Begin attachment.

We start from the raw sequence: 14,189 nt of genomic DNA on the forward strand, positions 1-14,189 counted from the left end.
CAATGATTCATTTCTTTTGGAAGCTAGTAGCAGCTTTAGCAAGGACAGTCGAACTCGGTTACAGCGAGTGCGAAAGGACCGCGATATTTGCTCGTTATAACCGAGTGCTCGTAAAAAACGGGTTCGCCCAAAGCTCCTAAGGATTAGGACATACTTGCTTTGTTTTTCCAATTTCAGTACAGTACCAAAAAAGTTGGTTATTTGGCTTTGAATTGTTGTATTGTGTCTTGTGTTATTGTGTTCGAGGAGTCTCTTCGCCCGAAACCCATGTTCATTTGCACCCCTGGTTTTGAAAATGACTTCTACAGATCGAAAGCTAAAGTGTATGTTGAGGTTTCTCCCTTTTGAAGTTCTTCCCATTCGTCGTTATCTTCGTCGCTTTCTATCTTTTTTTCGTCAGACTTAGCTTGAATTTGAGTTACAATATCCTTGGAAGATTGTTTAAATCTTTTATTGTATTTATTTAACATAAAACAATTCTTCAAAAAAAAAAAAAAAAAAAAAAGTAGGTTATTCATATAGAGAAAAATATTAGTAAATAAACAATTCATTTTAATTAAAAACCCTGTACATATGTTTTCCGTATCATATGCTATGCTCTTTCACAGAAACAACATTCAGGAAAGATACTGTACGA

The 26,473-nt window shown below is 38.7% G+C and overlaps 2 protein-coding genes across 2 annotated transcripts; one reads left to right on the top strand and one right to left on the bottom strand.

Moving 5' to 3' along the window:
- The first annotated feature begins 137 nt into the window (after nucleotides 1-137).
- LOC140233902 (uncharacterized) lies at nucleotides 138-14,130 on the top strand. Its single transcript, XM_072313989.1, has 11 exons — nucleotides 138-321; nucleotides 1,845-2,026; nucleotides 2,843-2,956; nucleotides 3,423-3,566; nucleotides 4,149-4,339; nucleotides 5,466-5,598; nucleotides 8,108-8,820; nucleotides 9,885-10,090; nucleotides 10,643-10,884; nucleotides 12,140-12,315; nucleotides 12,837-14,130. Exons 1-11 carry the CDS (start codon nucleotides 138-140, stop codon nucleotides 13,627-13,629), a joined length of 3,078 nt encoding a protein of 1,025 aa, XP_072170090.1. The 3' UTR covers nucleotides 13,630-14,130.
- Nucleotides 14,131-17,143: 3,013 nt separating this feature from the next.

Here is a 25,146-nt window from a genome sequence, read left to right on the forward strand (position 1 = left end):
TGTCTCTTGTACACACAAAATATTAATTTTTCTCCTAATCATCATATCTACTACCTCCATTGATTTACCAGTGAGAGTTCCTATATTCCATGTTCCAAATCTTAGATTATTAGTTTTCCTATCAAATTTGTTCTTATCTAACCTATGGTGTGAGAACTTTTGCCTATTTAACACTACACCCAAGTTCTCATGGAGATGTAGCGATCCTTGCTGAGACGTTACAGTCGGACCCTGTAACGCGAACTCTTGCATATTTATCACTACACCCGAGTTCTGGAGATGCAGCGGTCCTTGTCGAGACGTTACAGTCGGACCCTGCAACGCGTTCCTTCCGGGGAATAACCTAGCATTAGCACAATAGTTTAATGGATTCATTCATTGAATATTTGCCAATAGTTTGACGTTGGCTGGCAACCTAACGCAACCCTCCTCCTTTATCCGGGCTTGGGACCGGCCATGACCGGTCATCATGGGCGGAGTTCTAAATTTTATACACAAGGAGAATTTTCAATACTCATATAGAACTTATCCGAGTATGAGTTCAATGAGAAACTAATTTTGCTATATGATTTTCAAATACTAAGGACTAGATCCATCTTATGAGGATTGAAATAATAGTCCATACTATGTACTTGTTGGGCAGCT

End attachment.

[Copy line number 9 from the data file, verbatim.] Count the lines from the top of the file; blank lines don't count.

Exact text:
TGTCTCTTGTACACACAAAATATTAATTTTTCTCCTAATCATCATATCTACTACCTCCATTGATTTACCAGTGAGAGTTCCTATATTCCATGTTCCAAATCTTAGATTATTAGTTTTCCTATCAAATTTGTTCTTATCTAACCTATGGTGTGAGAACTTTTGCCTATTTAACACTACACCCAAGTTCTCATGGAGATGTAGCGATCCTTGCTGAGACGTTACAGTCGGACCCTGTAACGCGAACTCTTGCATATTTATCACTACACCCGAGTTCTGGAGATGCAGCGGTCCTTGTCGAGACGTTACAGTCGGACCCTGCAACGCGTTCCTTCCGGGGAATAACCTAGCATTAGCACAATAGTTTAATGGATTCATTCATTGAATATTTGCCAATAGTTTGACGTTGGCTGGCAACCTAACGCAACCCTCCTCCTTTATCCGGGCTTGGGACCGGCCATGACCGGTCATCATGGGCGGAGTTCTAAATTTTATACACAAGGAGAATTTTCAATACTCATATAGAACTTATCCGAGTATGAGTTCAATGAGAAACTAATTTTGCTATATGATTTTCAAATACTAAGGACTAGATCCATCTTATGAGGATTGAAATAATAGTCCATACTATGTACTTGTTGGGCAGCT